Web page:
Bugout bags come in various different shapes and sizes and all are packed based on individual needs. There is lots of excellent information on this website as well as elsewhere on the internet about these kits and therefore we are not going to go into detail as to how to assemble one.

It is highly unlikely however, that you will be attempting to outrun a wildfire on foot. Therefore, remember that your vehicle is part of this kit. Keep it well maintained and ready to go. If there is news of wildfire possibly approaching your community, consider getting that oil change several hundred kilometers earlier. Change those tires even though you might be fine for another month under normal circumstances. And NEVER allow your fuel level to go below half a tank. If you are at half a tank, understand how far it will get you. This means study your vehicles fuel consumption and preferably, fill up your tank as soon as you’ve used up quarter of your tank.


During disaster and hardship, people have the tendency to ban together and help each other. Albertans have proven this one human trait beyond a shadow of a doubt in 2016. Businesses offered free services, people opened their doors to strangers and families stood on the side of highways supporting evacuees and handing out water.

It might therefore be beneficial to get together with other likeminded families or individuals to build a survival community or group. The advantages of such a group might be access to a wider range of news and information, wider range of skills among the members and more helping hands when required. This will only work however if everyone in the group understands the plan perfectly. Leadership skills will also be a great asset because everyone reacts differently in stressful situations and people have a tendency to look up to someone to “get them through”.

In an actual emergency however, Jimmy will be in the hospital sick and getting evacuated, Sarah out of the country, and Richard with Frank have volunteered to stay behind because they work at the water treatment plan and someone has figured at the last minute out how to pump the water out and save part of the community. Now, due to circumstances you cannot control, your group is reduced in size and you realize that only Richard knew where that backroad really leads… This means that even the best laid plans can come crashing down like a house of cards…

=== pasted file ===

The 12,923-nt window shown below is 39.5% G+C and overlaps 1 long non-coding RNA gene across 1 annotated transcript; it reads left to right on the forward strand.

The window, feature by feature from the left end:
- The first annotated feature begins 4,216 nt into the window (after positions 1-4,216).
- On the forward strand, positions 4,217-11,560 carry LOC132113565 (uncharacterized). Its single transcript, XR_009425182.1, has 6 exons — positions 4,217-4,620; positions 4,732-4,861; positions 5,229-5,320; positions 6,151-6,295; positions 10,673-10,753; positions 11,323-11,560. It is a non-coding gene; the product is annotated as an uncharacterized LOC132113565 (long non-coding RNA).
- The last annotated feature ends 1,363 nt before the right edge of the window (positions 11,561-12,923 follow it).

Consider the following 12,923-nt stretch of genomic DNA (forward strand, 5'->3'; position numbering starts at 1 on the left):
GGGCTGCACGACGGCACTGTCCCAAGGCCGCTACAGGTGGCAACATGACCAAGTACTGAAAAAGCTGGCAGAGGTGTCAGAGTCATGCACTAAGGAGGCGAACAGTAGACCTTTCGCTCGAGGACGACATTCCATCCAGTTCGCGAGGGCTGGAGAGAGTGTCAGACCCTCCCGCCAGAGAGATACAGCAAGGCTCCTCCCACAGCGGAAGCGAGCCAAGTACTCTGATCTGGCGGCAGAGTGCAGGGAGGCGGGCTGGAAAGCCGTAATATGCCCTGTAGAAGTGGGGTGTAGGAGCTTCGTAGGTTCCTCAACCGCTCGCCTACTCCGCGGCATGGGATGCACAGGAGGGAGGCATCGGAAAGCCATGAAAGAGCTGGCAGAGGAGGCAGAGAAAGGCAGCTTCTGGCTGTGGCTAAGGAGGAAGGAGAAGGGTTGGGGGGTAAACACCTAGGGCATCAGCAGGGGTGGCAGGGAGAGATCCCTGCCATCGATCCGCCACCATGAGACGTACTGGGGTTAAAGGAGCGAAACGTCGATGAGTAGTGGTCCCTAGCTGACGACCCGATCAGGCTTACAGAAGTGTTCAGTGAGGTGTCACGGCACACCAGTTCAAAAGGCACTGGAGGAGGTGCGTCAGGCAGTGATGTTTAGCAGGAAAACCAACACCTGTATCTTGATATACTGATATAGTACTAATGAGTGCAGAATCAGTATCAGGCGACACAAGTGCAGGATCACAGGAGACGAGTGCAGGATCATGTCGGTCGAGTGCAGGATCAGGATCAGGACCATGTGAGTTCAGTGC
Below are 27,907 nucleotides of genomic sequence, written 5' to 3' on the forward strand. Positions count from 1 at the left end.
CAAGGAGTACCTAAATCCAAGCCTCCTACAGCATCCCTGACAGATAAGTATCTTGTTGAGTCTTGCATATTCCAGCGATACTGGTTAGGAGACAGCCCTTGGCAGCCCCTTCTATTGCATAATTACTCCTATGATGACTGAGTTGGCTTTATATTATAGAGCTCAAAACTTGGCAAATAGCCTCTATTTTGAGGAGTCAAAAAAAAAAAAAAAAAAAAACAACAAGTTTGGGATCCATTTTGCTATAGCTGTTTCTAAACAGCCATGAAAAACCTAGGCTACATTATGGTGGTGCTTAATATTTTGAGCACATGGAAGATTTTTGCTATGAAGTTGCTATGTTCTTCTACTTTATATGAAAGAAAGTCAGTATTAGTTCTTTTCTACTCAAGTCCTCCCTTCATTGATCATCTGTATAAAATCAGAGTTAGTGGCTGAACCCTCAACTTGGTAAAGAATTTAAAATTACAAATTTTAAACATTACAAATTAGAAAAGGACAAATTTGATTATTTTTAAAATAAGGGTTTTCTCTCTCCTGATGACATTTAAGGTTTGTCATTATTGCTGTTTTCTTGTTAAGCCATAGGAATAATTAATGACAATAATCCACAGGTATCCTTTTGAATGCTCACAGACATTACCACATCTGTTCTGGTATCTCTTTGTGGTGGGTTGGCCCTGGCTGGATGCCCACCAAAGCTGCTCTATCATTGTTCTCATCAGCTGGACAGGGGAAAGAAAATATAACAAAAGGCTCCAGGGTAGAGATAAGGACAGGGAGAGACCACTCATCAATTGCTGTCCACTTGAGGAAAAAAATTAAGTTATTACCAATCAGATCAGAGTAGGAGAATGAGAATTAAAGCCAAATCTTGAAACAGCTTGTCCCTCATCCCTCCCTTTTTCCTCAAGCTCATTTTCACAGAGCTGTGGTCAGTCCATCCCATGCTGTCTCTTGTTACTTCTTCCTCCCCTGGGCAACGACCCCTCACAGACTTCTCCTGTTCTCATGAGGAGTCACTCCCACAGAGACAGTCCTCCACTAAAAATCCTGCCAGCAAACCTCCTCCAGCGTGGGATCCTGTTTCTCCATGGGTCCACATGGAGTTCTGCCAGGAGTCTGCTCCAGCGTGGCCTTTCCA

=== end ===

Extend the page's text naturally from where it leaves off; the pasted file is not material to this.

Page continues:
Wildfires are fierce and unpredictable. Your best bet is to be out of the danger zone long before it becomes a danger zone. If you have only one road going in and out of town and the fire is creeping towards it, don’t wait till someone prompts you to leave.

Know how to get out, approximately how long should it take you to get out and know where you’re going to go. Pack basic emergency gear consisting of some basics that will sustain you for three days. These few steps can be used as the basis for your plan. Put them on paper and there is your plan. Practice implementing this plan and as you do, you will find what works and what doesn’t. Make changes as needed and be flexible.

The last thing you want to do is to find yourself lost, without an objective to aim for in the middle of a scared crowd. Keep your plan simple and work your plan.

There are many charitable and volunteer organizations that will help you when the danger subsides but only a few select and highly trained first responders will run into a fire to save someone. But past a certain point, there is only so much these first responders can do. They are also only people and they can make mistakes and make a wrong decision. Especially when they haven’t slept for two days and haven’t eaten in just as long.

Those people who take charge of their lives and create a preparedness plan are not only helping themselves but are also doing a tremendous service to the community. By taking care of yourself, your family and your community, you are freeing up resources and manpower so that those who cannot take care of themselves can be helped.

For further information on how to prepare a Wildfire Preparedness Plan, visit getprepared.ca
and download the free literature provided by the Canadian Government.

You can also visit Alberta Emergency Management Agency to learn more.

This Post Has 10 Comments

  1. What an informative post and how wonderful you are sharing this information to help people prepare for the worst case scenario

    Here in New Zealand we have kits for Tsunami’s and Earthquakes and being prepared is vital as you say.

    I never considered my gas in the vehicles and from now on I will always top them up to be safe

    Thank you so much 

    1. Many people who lived through the wildfire mentioned in this article ran out of fuel on the way out of town. Having a useless vehicle and a wall of flames approaching is a terrible situation to be in. Thankfully, the people of Alberta helped each other out of a deadly bind but normally, it is much better to lend a helping hand rather than desperately needing the help. The objective of a good plan is to have as much in your favor as possible so that when the going gets tough you can keep going.